Published Date: 12.11.2014
A police officer who told a youth he was lucky not to have a broken jaw has been disciplined for using threatening language following an investigation by the Police Ombudsman’s Office.
The officer, who denied any misconduct, was disciplined after another officer backed up the youth’s account of the language he had used.
That officer reported that his colleague had told the youth “Shut the f**k up or you’ll be in the back of that van with a broken jaw.”
The youth himself said the officer had told him: “Don’t even think about it, you’re lucky you’re not in the cell with a broken jaw.”
The incident happened in Portglenone in the early hours of 1 August 2011, after police chased and caught another youth, who was arrested on suspicion of a number of offences, including assaulting and resisting police.
He was taken into custody at Ballymena police station, where he told police that he had been assaulted.
Nine days later, one of the officers who had been at the incident told his supervisor that he had seen a colleague assaulting one youth by slapping him on the head and pushing him into a police van, and had heard him using threatening language to the other. He also later told a Police Ombudsman investigator that the officer had tried to influence what he wrote about the incident in his notebook.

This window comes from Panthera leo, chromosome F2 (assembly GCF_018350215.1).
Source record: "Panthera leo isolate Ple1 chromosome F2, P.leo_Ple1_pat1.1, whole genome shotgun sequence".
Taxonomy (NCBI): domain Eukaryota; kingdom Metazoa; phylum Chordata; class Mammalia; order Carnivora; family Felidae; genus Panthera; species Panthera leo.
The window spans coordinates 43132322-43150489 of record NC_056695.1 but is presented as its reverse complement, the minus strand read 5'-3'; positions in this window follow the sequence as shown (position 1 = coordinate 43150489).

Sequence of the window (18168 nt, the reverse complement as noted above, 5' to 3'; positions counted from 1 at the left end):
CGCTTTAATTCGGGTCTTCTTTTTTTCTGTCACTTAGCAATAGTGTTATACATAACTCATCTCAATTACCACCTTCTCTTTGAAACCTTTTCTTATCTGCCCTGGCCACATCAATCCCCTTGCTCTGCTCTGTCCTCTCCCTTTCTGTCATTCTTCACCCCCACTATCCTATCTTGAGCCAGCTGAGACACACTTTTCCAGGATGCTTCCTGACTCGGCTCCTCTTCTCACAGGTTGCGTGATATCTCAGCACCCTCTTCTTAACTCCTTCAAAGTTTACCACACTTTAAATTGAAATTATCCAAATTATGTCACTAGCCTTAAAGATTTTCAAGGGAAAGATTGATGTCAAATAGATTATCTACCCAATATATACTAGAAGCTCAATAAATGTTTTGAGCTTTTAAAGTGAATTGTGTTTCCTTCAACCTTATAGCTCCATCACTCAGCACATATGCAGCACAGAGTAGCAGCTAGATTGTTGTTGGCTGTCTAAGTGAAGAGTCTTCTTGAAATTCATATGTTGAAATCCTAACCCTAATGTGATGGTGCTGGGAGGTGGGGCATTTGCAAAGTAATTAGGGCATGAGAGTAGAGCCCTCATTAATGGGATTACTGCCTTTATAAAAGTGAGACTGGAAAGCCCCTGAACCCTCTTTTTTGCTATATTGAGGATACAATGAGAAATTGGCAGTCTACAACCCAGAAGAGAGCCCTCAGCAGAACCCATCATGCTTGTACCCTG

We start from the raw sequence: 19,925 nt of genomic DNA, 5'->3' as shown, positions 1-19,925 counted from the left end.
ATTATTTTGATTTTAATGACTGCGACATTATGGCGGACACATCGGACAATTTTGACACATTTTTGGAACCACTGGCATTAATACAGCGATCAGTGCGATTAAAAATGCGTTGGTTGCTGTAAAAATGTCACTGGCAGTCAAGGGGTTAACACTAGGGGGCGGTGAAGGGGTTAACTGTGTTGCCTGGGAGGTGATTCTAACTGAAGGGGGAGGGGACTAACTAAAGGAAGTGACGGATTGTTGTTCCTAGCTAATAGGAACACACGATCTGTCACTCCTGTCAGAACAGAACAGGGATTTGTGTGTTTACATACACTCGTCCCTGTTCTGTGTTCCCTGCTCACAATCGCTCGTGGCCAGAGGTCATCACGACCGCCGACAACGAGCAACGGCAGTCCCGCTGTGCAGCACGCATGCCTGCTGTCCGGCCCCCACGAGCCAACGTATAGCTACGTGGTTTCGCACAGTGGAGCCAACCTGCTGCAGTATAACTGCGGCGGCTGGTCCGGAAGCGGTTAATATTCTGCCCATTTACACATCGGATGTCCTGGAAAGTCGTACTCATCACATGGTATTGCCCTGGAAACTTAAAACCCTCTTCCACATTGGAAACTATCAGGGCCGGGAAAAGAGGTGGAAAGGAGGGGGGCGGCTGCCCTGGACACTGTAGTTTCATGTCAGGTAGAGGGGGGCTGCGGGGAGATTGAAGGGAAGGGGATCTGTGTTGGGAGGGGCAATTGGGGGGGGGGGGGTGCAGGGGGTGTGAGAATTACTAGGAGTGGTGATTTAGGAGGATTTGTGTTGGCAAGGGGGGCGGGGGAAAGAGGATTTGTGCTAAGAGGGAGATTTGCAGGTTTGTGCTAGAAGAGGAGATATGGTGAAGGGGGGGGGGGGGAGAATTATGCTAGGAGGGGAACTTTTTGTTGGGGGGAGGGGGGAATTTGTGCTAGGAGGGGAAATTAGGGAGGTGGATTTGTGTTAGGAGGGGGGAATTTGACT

When interviewed by the investigator, the officer in question denied any misconduct. He accepted that he had used his open palm to push the youth’s head forward three times because the youth had kept pushing his head back towards him. But he said the force used was minor and no more than had been absolutely necessary.
Statements were obtained from another seven officers who were involved the incident, although only two had been at the scene of the arrest – one of whom was the officer who reported concerns about his colleague’s behaviour.
The other six officers said they had not seen an assault or heard the use of threatening language.
Attempts were made to speak to the youth who alleged he had been assaulted, but he did not co-operate with the Police Ombudsman’s enquiries.
The other youth said he had not seen any assault, but claimed the officer had used threatening language against him.
A file detailing the evidence of the case was sent to the Public Prosecution Service, which directed that the officer should not be prosecuted. The Police Ombudsman, Dr Michael Maguire, then considered whether the officer had committed any disciplinary offences.
With no corroboration that he had assaulted one of the youths or tried to influence what a colleague wrote in his notebook, those allegations were not upheld.
However, given that the language used by the officer when speaking to the other youth was almost identically described by a colleague and the youth, Dr Maguire concluded that the officer had indeed used threatening language.
The PSNI has since implemented a recommendation that the officer should be disciplined for oppressive conduct.
A number of months after the incident, the two youths appeared at court and were convicted of a number of offences arising out of it.